King honored at musical celebration

Tracy Ellingson

Mauryn Buckner twisted impatiently on her grandmother’s lap Sunday night while listening in the back of the Ted Mann Concert Hall stage.
The little girl, dressed in a green velvet dress with a full white skirt, had just sat through a two-hour concert honoring the Rev. Martin Luther King Jr., complete with dancing, music and speeches.
Although Mauryn couldn’t realize it, the University’s 16th Annual Dr. Martin Luther King Memorial Concert holds a significant place in her family’s history. Former University professor Reginald Buckner, the grandfather Mauryn never met, was the catalyst behind the first memorial celebration held at the University.
“I remember him saying he wanted to do something to honor this great man,” said Sharon Buckner, recalling her husband’s first plans for a memorial concert on campus. “As busy as he was, he wanted to get support for this idea of having an artistic expression of Dr. Martin Luther (King).”
Reginald Buckner, who was a professor of music and African American studies, began the memorial concert as way to celebrate King’s life and to pay him tribute through the arts. Each year the concert, which is now coordinated by University Relations and the Office of the Associate Vice President for Minority Affairs and Diversity, present well-known musicians, speakers and other artistic performers.
This year’s concert featured internationally known gospel group The Steeles. The Twin Cities-based brother/sister quintet, dressed in bright, flashy jackets and accompanied by a jazz ensemble, brought the audience to its feet, clapping and singing along to the music. “We’re gonna celebrate, is that alright?” one of the singers asked the crowd.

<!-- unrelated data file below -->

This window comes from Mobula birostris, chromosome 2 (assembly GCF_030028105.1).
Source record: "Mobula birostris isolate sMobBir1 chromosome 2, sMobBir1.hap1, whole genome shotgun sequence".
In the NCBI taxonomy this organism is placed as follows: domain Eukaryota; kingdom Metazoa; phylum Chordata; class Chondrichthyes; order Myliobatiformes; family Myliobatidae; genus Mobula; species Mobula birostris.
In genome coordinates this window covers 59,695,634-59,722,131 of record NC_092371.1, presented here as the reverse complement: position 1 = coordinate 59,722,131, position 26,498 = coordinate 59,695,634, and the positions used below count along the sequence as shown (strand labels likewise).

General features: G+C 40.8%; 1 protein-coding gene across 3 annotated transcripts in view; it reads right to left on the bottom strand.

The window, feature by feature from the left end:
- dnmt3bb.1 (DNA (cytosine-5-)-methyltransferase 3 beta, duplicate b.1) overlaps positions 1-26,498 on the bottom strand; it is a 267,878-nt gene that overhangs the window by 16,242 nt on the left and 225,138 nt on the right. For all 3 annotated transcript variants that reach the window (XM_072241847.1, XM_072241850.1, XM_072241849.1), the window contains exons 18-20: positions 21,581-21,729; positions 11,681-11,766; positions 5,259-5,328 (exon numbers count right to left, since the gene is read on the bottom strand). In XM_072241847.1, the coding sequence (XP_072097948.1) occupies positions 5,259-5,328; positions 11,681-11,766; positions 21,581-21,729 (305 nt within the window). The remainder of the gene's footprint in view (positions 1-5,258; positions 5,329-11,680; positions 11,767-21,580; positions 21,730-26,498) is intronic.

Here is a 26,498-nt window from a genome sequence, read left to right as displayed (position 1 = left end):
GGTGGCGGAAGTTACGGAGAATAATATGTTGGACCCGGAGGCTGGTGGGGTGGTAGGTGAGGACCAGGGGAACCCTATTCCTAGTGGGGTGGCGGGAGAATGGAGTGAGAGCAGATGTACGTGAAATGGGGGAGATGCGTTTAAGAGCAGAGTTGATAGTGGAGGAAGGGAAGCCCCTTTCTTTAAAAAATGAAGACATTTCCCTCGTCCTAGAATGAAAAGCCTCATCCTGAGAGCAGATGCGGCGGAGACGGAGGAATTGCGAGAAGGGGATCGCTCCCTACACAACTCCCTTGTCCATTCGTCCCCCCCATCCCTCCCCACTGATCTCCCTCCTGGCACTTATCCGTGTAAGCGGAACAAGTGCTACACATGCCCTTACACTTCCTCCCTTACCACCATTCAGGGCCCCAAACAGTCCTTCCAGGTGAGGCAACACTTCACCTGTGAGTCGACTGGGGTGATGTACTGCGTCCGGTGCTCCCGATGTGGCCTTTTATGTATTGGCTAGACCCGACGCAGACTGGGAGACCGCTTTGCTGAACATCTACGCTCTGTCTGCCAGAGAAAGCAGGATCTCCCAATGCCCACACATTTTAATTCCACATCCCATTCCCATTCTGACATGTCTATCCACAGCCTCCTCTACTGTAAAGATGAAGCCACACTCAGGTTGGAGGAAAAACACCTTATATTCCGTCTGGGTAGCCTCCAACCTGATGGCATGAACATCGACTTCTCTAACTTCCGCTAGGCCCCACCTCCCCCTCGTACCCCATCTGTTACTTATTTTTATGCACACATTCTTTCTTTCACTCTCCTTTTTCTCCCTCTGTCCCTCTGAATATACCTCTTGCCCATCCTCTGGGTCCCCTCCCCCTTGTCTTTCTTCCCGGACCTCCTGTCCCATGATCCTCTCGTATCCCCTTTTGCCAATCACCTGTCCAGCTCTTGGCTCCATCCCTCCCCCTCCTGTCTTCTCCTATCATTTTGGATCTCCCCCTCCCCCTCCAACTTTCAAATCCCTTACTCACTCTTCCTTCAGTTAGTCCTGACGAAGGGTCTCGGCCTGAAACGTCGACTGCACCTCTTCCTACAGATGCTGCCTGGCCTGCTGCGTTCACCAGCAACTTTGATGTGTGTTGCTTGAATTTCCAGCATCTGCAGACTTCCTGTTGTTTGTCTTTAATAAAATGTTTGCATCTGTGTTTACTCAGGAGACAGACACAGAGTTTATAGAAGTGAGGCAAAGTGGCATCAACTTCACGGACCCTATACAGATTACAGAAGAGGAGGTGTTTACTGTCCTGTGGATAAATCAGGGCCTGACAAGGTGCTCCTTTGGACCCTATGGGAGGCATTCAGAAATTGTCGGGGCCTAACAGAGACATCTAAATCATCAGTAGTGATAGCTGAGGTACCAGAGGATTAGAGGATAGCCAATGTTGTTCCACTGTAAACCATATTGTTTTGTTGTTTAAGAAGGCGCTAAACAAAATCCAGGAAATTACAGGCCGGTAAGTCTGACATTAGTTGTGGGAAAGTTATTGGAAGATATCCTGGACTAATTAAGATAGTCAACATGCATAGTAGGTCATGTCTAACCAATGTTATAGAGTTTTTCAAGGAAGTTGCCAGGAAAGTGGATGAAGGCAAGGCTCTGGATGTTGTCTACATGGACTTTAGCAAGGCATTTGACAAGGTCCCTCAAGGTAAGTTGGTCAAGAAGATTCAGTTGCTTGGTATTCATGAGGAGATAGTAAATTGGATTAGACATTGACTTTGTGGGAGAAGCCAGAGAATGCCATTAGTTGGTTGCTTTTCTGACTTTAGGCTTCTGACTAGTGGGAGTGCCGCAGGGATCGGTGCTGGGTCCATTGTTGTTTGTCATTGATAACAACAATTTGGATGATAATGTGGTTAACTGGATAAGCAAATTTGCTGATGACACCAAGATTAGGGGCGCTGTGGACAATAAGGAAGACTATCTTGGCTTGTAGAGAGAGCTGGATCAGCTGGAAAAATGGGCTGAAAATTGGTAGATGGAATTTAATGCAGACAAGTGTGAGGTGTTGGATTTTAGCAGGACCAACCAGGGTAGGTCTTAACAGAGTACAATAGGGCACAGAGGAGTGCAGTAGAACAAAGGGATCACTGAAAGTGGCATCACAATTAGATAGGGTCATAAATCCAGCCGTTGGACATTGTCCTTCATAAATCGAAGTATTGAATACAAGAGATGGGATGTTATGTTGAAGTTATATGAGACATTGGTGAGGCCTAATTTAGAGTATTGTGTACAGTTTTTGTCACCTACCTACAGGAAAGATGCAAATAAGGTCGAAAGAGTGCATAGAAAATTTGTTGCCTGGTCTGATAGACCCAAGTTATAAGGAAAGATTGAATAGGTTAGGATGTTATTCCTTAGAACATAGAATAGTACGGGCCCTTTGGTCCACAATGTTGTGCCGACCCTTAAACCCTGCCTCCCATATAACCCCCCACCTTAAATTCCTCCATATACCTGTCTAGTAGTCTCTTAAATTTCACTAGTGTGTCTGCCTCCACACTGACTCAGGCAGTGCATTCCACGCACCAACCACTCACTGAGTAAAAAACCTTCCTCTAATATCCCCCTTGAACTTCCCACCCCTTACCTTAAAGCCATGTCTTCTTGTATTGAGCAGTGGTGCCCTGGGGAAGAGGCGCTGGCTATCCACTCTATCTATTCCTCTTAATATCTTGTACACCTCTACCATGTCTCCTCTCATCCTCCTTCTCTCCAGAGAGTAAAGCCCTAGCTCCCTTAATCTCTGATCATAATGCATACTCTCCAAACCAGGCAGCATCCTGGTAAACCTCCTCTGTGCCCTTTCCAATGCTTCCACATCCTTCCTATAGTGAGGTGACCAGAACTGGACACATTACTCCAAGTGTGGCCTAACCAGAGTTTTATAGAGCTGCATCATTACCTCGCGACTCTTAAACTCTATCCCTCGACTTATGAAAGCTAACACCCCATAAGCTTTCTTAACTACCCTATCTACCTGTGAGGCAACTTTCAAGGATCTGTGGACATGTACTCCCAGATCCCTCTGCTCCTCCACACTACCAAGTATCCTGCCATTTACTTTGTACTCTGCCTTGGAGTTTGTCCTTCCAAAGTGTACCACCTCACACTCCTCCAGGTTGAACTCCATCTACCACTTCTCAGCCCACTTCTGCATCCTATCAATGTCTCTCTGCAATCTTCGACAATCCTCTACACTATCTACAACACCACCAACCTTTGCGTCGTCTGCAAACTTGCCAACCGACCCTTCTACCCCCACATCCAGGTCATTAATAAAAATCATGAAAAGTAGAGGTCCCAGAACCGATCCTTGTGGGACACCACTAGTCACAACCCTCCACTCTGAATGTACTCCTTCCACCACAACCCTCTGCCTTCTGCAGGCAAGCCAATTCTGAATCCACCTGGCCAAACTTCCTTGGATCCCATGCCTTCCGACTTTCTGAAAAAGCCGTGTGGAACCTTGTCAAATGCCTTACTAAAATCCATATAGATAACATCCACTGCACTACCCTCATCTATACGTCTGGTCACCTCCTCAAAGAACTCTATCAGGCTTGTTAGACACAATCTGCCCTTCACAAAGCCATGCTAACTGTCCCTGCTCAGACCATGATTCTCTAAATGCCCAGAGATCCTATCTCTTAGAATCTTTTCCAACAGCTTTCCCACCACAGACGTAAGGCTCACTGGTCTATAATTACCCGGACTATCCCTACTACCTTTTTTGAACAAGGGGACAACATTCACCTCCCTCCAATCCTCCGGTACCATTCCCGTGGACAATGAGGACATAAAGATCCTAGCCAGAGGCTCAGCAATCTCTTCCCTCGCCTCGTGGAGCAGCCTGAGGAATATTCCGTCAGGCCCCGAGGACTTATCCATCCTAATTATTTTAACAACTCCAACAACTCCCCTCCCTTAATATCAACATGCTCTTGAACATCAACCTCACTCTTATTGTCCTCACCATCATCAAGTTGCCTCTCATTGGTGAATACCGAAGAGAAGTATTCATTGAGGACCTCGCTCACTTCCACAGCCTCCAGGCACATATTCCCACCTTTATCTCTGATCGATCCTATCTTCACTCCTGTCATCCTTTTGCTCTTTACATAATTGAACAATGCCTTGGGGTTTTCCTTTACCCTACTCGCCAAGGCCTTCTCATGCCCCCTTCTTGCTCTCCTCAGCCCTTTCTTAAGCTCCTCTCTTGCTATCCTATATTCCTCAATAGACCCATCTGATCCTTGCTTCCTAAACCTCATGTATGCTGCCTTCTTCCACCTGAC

Group member Jearlyn Steele Battle said the group was excited to be invited to perform at the University’s tribute to King. She said they only give about two or three performances in the Twin Cities every year and were particularly excited to be here for Martin Luther King Jr. Day because of the day’s significance.
“This is the only performance we’re giving for Martin Luther King Day,” Battle said. “We’re thrilled to have a larger venue in which to perform.”
When Buckner formed the first program, it was the only concert dedicated to King in Minnesota. The show was held annually in Northrop Memorial Auditorium until three years ago when it moved to Ted Mann Concert Hall.
“Our audience has been drawn away by more (performances) closer to their homes,” said Jeff Sturkey, University Relations staff member, who explained that this is the reason the concert is now in the smaller Ted Mann auditorium.
Although the concert’s audience has diminished since its first few years, Sunday the concert hall was filled to near-full capacity. Even University President-elect Mark Yudof sat on the main floor of the hall to join the celebration.
Frank Wharton, director of the Reginald Buckner Memorial Ensemble and friend of the late professor, has played in every memorial concert except one.
After Sunday’s performance, Wharton reminisced about all the work his friend went through to convince the University administration to approve the concert and make it a reality. “He’s the one who started (the concert),” said Wharton. “(Buckner was the) warmest, kindest, gentlest person” Wharton said he had ever known.
“His spirit is still here,” Wharton said, and added that if Buckner were there on Sunday to see the concert, “he’d smile, he’d be real pleased.”